The head coach of Chandigarh Football Academy mourned the iconic footballer’s death.

During his playing days Harjinder Singh was often described as the being the ‘most-crafty’ among all his contemporaries. And as the Indian football family mourns the loss of former National Team Captain, Coach and Technical Director the Padma Shri PK Banerjee, Harjinder said that Banerjee has “left leaving behind an unmatched legacy.”

“Mr Banerjee’s death came as a big shock to me. I was instantly reminded of the wonderful memories we shared. All of it came flooding back to me — the places we went to, the conversations we had, the things we achieved — all of it was flashing before my eyes,” Harjinder stated. “He was a man of football and because of it both of us had a solid bond. His contribution to the sport is unmatched,” he stated.

Harjinder represented India from 1974 to 1983, playing in two Asian Games (1978 & 1982) and numerous other International competitions. He was a part of the Indian side that won the Asian Youth Championships in 1974 and was subsequently named in the Asian All Stars team. He enjoyed a stellar career at club level as well, where he represented Leaders Club and JCT Mills in his native Punjab, and spent two successful years in Kolkata with East Bengal.

“Nowadays, coaches have a lot of exposure, but in our time, it was limited in comparison. I have trained under a number of excellent coaches in my career but PK Banerjee was the best I have played under. The knowledge of football he had and the manner way he spoke made him stand out.”

“Honestly, I have never seen anything like it. When he used to speak, it was so powerful and everyone used to be all ears,” Harjinder, currently working as Head Coach at the Chandigarh Football Academy opined.

Harjinder moved to East Bengal in 1979 after a number of years in Punjab. But unfortunately, his start marred by injury troubles. However, it was Banerjee’s assured presence that allowed him to adjust quickly to life in Bengal and the pressure that came with it.

“When I went to Calcutta, I started having a few injury problems. I remember each and every scene of how worried Mr Banerjee was because of my injury and how he used to follow up on my check-ups and status daily. He used to say ‘Mujhe Harjinder fit chahiye hi chahiye’ (I want Harjinder Singh to get fit quickly). He made sure personally that I was taken care of well and made me feel valued,” he mentioned.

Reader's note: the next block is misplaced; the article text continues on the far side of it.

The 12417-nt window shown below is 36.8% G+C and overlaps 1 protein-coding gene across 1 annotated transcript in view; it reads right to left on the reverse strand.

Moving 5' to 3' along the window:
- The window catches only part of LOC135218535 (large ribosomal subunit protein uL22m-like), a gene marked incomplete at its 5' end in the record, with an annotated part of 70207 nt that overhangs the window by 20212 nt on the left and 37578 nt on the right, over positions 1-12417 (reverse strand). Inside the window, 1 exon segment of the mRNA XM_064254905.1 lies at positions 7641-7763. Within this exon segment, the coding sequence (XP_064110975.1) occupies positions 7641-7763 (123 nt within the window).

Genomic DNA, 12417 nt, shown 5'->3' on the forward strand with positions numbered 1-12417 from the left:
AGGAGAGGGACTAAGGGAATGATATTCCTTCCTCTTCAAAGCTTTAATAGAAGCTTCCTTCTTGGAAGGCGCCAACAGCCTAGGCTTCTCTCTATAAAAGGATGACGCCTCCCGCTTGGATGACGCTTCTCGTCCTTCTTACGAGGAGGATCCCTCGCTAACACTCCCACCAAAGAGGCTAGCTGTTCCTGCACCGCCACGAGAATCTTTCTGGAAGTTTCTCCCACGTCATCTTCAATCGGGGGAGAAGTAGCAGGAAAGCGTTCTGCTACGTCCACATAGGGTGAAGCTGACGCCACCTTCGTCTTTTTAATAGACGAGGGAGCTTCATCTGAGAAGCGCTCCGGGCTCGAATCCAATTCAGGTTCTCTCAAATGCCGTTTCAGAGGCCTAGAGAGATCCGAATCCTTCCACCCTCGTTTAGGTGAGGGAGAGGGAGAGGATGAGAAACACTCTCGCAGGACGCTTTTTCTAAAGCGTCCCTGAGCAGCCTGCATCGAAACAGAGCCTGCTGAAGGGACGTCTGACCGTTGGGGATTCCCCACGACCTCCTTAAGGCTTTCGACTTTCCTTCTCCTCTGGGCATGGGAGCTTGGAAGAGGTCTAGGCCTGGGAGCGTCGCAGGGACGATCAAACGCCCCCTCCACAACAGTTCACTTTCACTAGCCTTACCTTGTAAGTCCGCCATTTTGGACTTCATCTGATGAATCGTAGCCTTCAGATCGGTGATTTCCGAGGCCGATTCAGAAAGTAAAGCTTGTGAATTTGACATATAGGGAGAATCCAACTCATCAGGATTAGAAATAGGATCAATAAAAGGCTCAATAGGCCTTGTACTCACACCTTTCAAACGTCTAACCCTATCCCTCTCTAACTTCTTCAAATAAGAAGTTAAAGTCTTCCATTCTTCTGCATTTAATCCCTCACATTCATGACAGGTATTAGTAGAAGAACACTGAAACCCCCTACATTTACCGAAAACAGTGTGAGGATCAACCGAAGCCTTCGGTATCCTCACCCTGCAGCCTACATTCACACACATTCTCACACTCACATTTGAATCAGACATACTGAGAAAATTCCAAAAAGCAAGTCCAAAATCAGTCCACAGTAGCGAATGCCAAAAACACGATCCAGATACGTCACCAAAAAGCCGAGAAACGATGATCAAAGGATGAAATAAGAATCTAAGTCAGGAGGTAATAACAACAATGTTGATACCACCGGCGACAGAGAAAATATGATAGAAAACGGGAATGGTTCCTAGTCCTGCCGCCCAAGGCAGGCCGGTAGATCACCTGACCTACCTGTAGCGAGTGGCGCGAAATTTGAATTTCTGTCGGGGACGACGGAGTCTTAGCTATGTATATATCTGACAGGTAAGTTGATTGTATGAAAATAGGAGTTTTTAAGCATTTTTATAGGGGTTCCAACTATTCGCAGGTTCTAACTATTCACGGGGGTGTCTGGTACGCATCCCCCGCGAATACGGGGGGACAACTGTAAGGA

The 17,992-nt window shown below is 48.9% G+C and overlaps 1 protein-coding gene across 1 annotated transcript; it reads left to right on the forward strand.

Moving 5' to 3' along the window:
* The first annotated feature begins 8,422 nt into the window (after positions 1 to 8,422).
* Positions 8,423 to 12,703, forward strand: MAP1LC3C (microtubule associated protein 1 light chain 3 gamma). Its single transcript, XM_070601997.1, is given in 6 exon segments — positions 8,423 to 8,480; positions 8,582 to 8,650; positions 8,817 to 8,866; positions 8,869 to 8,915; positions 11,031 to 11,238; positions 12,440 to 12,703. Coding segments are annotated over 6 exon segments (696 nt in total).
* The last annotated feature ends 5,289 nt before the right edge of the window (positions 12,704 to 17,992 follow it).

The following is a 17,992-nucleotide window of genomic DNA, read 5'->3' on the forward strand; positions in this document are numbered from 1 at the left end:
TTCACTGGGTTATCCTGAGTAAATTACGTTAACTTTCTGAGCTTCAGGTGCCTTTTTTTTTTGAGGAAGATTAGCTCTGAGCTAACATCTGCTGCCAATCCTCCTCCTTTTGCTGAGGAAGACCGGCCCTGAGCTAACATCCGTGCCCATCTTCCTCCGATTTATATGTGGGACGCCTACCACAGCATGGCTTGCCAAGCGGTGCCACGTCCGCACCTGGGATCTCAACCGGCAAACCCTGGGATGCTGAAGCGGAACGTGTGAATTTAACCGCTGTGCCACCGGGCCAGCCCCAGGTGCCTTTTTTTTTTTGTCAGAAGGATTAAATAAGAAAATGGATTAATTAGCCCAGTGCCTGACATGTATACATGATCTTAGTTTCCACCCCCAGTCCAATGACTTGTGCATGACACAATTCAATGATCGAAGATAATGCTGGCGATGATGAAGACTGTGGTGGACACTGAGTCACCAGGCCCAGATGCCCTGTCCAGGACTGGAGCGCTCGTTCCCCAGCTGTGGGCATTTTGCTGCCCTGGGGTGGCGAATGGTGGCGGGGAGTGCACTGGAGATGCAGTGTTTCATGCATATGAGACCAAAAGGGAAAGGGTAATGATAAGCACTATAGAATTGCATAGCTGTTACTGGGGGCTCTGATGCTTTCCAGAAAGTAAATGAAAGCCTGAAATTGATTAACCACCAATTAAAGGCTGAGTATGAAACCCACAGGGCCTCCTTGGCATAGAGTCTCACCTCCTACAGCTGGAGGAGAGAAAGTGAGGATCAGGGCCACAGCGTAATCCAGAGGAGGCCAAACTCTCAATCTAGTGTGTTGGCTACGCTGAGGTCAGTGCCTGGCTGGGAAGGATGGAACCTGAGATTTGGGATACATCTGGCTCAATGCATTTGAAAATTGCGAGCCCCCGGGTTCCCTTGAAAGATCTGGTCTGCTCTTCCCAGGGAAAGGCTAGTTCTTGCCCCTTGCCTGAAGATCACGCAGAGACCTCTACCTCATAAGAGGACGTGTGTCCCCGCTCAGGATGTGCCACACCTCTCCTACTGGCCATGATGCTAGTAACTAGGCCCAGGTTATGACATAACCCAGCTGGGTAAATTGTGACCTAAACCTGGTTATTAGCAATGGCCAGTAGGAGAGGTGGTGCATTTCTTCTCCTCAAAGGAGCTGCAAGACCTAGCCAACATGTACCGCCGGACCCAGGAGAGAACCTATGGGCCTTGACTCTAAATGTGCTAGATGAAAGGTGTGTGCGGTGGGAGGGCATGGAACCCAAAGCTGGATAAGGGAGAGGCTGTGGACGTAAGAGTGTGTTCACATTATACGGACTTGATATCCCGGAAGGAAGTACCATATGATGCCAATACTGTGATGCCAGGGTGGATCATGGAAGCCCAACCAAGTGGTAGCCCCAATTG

“There is intense pressure on the coaches in Bengal and the rivalry between the clubs is just zabardast. With a new signing and key player injured, any coach can come under pressure. However, Mr Banerjee remained composed and stood by me.”

A big part of Banerjee’s legacy as a legendary coach was his man-management skills, and Harjinder shared his experience of the same, stating that he ‘gave each player his due’ and knew how to bring the best out of each player.

He shared a delightful anecdote that shows why Banerjee was admired by one and all, and how he made his charges feel valued. “Mr Banerjee’s family was attached to football and often he would invite us to his home for dinner. I remember this one incident vividly — I had just come from Punjab and was not able to eat the fish curry because of the bones.”

“Seeing my plight, he caringly asked his wife to separate the bones just for me. He said to me: ‘Tujhe maine ghar bulaya aur tune fish hi nahi khayi toh kya faayda hua’ (I invited you home and if you don’t eat the fish, it is pointless). It was quite amazing and showed that he genuinely cared for people,” Harjinder Singh reminisced with a smile.

Banerjee took over the reins as India coach in 1981 for the Merdeka Cup, where India reached the semis after defeating the UAE and Indonesia, before bowing out after a narrow defeat to Brazilian side Sao Paulo XI. For Harjinder, the tournament was the ‘best time’ of his career as he was adjudged as the competition’s best midfielder and scored a memorable brace in a 2-2 draw against hosts Malaysia.

“The period of one to one-and-a-half years with him was the best time of my playing career. It was special. I remember he used to give my example to the younger players in the team and it really motivated me.”

The two remained in touch over the years and Harjinder recollected how they used to meet whenever he went to Kolkata.

“He would ask me how I was doing and how my work was going on. We talked about the old days — Merdeka Cup and Asian Games, and how the game has changed over the years. His memory was very sharp and he could talk about football all day. Football was in his blood!” he said.

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